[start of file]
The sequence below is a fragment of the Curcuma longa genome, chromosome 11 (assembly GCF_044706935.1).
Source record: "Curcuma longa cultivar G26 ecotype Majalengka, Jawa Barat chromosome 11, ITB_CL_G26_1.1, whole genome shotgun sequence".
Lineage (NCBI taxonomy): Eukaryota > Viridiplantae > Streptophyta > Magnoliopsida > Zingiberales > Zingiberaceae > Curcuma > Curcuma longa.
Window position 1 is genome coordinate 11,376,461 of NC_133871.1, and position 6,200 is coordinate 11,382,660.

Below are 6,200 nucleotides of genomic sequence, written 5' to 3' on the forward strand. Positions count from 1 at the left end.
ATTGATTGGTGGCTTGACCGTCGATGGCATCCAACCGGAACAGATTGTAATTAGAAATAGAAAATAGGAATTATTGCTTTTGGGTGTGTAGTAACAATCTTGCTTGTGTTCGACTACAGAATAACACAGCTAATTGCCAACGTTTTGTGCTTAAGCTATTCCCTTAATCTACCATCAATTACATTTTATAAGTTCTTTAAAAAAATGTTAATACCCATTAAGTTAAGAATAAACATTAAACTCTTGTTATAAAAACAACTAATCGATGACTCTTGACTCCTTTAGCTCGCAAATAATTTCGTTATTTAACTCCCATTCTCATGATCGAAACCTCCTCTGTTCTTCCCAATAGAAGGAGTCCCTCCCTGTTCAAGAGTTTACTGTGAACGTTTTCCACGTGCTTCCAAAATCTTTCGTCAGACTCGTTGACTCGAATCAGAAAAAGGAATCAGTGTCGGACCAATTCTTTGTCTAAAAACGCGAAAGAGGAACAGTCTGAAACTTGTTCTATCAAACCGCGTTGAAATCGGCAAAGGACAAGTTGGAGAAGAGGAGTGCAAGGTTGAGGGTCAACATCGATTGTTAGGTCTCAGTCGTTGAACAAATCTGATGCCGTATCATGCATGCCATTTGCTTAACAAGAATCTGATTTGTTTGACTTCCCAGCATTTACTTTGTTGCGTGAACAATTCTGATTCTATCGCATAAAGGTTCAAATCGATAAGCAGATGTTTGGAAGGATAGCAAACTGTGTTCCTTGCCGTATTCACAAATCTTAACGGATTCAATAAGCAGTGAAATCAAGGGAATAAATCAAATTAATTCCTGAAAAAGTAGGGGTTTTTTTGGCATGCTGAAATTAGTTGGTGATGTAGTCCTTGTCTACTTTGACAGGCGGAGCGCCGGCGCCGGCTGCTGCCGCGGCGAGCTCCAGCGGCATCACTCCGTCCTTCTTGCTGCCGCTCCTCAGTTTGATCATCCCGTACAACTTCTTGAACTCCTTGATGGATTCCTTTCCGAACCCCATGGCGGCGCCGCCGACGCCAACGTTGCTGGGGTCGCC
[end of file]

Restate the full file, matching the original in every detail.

The sequence below is a fragment of the Curcuma longa genome, chromosome 11 (assembly GCF_044706935.1).
Source record: "Curcuma longa cultivar G26 ecotype Majalengka, Jawa Barat chromosome 11, ITB_CL_G26_1.1, whole genome shotgun sequence".
Lineage (NCBI taxonomy): Eukaryota > Viridiplantae > Streptophyta > Magnoliopsida > Zingiberales > Zingiberaceae > Curcuma > Curcuma longa.
Window position 1 is genome coordinate 11,376,461 of NC_133871.1, and position 6,200 is coordinate 11,382,660.

Below are 6,200 nucleotides of genomic sequence, written 5' to 3' on the forward strand. Positions count from 1 at the left end.
ATTGATTGGTGGCTTGACCGTCGATGGCATCCAACCGGAACAGATTGTAATTAGAAATAGAAAATAGGAATTATTGCTTTTGGGTGTGTAGTAACAATCTTGCTTGTGTTCGACTACAGAATAACACAGCTAATTGCCAACGTTTTGTGCTTAAGCTATTCCCTTAATCTACCATCAATTACATTTTATAAGTTCTTTAAAAAAATGTTAATACCCATTAAGTTAAGAATAAACATTAAACTCTTGTTATAAAAACAACTAATCGATGACTCTTGACTCCTTTAGCTCGCAAATAATTTCGTTATTTAACTCCCATTCTCATGATCGAAACCTCCTCTGTTCTTCCCAATAGAAGGAGTCCCTCCCTGTTCAAGAGTTTACTGTGAACGTTTTCCACGTGCTTCCAAAATCTTTCGTCAGACTCGTTGACTCGAATCAGAAAAAGGAATCAGTGTCGGACCAATTCTTTGTCTAAAAACGCGAAAGAGGAACAGTCTGAAACTTGTTCTATCAAACCGCGTTGAAATCGGCAAAGGACAAGTTGGAGAAGAGGAGTGCAAGGTTGAGGGTCAACATCGATTGTTAGGTCTCAGTCGTTGAACAAATCTGATGCCGTATCATGCATGCCATTTGCTTAACAAGAATCTGATTTGTTTGACTTCCCAGCATTTACTTTGTTGCGTGAACAATTCTGATTCTATCGCATAAAGGTTCAAATCGATAAGCAGATGTTTGGAAGGATAGCAAACTGTGTTCCTTGCCGTATTCACAAATCTTAACGGATTCAATAAGCAGTGAAATCAAGGGAATAAATCAAATTAATTCCTGAAAAAGTAGGGGTTTTTTTGGCATGCTGAAATTAGTTGGTGATGTAGTCCTTGTCTACTTTGACAGGCGGAGCGCCGGCGCCGGCTGCTGCCGCGGCGAGCTCCAGCGGCATCACTCCGTCCTTCTTGCTGCCGCTCCTCAGTTTGATCATCCCGTACAACTTCTTGAACTCCTTGATGGATTCCTTTCCGAACCCCATGGCGGCGCCGCCGACGCCAACGTTGCTGGGGTCGCC